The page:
I’m so scruffy myself that I like to think I’d rise above all that, but the truth is I’d probably find it pretty off-putting if someone was trying way too hard to be fashionable. A friend of mine once went for an interview on a fashion mag wearing a turban (bear with me, it was the late 80s). It wasn’t her at all, she was just wearing what she thought they’d like. Ten minutes in, the editor put up her hand and said: “I’m sorry, there’s no point continuing with this, I just know you won’t fit in here …” There’s a lesson in there somewhere.
Sam Baker, co-founder of The Pool
‘The distracting blouse made me ask: who is your favourite Spice Girl?’
What you wear to work matters. In any industry, but especially when you work in fashion. It doesn’t matter how much you earn, some of my favourite things have been bought in Oxfam. Especially the Notting Hill branch (tip).
What you wear to go out on a Friday night does not translate on a Wednesday morning. I once interviewed a girl whose blouse was open so low her breasts were on show for the world to see. I was so distracted I forgot my usual, relevant questions and instead asked: “Who is your favourite Spice Girl?” (actually quite important) and: “How many leopard-print items of clothing do you own?”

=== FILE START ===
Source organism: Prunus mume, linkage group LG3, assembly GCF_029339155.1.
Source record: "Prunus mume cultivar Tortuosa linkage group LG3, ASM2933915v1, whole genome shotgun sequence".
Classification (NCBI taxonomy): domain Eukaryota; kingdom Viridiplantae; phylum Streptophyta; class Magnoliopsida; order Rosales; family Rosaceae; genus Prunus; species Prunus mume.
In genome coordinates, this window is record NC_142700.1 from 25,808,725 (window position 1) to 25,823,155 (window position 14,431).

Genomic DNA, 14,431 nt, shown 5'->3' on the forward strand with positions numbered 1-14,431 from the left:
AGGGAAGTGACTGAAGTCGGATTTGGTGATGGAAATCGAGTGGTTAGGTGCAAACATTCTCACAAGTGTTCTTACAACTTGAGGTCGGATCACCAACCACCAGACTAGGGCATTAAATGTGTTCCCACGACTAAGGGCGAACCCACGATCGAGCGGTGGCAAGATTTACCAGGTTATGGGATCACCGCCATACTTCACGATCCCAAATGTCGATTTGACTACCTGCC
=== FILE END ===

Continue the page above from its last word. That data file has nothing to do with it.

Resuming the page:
We all judge a book by its cover, and first impressions are so important. No one is taking a candidate seriously in a bad outfit. Not their colleagues and definitely not their boss.
Liz Matthews, director and founder LMPR
In terms of image, I always prefer a candidate more formally than casually presented. Overstyling in hair or accessories – be it a big blowout or skyscraper heels – don’t impress and can give the wrong impression. Avoid logos completely and go for hair tied back and a crisp white shirt, and let your personality and skills do the talking.
Nicki Bidder, managing partner, Starworks
‘A nail biter’
The two things that stand out that have put me off hiring someone were chipped and very badly bitten nails and very orange, streaky fake tan. Overall, if someone is applying to work represent any brand, you would expect them to be well turned out and a reflection of your company values.
Deborah Joseph, content consultant
‘Whatever you wear, don’t be late’
I would never judge a candidate by what they were wearing, it’s all about their skillset and personality. As a fashion person, you can never fail to notice someone’s handbag – it always catches your eye, as it would if they were on the tube – but it wouldn’t sway me.Fashion is an industry where individual style is celebrated, but perhaps in other types of job interviews I would advise dressing comfortably above all else. You won’t perform if you aren’t relaxed. And I’d advise mid-height heels that you can run up stairs in – more than anything, you don’t want to be late.
Nicola Rose, creative director, Red magazine
‘Show some thought’
It matters less what individuals are wearing, more the thought they have put into it to make a good impression – and that they are at ease in what they have chosen to wear.
Caroline Rush, chief executive, British Fashion Council